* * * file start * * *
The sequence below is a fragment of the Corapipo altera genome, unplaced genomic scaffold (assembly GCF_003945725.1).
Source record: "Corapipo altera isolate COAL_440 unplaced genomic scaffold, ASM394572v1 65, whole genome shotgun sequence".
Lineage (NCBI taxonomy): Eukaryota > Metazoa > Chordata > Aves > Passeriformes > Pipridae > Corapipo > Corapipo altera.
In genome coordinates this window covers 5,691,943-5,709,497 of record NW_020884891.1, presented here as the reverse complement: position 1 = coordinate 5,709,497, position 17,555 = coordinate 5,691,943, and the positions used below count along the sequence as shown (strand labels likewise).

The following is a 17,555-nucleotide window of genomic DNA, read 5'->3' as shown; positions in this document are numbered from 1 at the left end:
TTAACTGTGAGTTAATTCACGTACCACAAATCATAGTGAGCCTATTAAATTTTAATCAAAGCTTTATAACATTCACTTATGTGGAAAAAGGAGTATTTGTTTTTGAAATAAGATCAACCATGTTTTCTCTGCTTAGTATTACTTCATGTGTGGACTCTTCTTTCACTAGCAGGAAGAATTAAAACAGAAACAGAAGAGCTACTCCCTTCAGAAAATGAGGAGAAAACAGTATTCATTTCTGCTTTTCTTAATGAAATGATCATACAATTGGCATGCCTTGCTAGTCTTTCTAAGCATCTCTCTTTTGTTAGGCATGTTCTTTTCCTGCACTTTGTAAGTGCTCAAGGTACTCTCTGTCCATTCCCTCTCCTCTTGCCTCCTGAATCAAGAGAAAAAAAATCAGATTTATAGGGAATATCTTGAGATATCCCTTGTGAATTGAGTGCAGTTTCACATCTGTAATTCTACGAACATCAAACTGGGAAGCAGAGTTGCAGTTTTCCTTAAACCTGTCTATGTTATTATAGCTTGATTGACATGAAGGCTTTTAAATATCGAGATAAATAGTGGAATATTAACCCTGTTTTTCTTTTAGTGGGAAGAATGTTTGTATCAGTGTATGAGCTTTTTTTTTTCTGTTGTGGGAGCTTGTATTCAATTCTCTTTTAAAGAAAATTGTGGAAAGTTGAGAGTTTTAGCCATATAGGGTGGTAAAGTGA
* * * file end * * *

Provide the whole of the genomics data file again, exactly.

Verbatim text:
The sequence below is a fragment of the Corapipo altera genome, unplaced genomic scaffold (assembly GCF_003945725.1).
Source record: "Corapipo altera isolate COAL_440 unplaced genomic scaffold, ASM394572v1 65, whole genome shotgun sequence".
Lineage (NCBI taxonomy): Eukaryota > Metazoa > Chordata > Aves > Passeriformes > Pipridae > Corapipo > Corapipo altera.
In genome coordinates this window covers 5,691,943-5,709,497 of record NW_020884891.1, presented here as the reverse complement: position 1 = coordinate 5,709,497, position 17,555 = coordinate 5,691,943, and the positions used below count along the sequence as shown (strand labels likewise).

The following is a 17,555-nucleotide window of genomic DNA, read 5'->3' as shown; positions in this document are numbered from 1 at the left end:
TTAACTGTGAGTTAATTCACGTACCACAAATCATAGTGAGCCTATTAAATTTTAATCAAAGCTTTATAACATTCACTTATGTGGAAAAAGGAGTATTTGTTTTTGAAATAAGATCAACCATGTTTTCTCTGCTTAGTATTACTTCATGTGTGGACTCTTCTTTCACTAGCAGGAAGAATTAAAACAGAAACAGAAGAGCTACTCCCTTCAGAAAATGAGGAGAAAACAGTATTCATTTCTGCTTTTCTTAATGAAATGATCATACAATTGGCATGCCTTGCTAGTCTTTCTAAGCATCTCTCTTTTGTTAGGCATGTTCTTTTCCTGCACTTTGTAAGTGCTCAAGGTACTCTCTGTCCATTCCCTCTCCTCTTGCCTCCTGAATCAAGAGAAAAAAAATCAGATTTATAGGGAATATCTTGAGATATCCCTTGTGAATTGAGTGCAGTTTCACATCTGTAATTCTACGAACATCAAACTGGGAAGCAGAGTTGCAGTTTTCCTTAAACCTGTCTATGTTATTATAGCTTGATTGACATGAAGGCTTTTAAATATCGAGATAAATAGTGGAATATTAACCCTGTTTTTCTTTTAGTGGGAAGAATGTTTGTATCAGTGTATGAGCTTTTTTTTTTCTGTTGTGGGAGCTTGTATTCAATTCTCTTTTAAAGAAAATTGTGGAAAGTTGAGAGTTTTAGCCATATAGGGTGGTAAAGTGA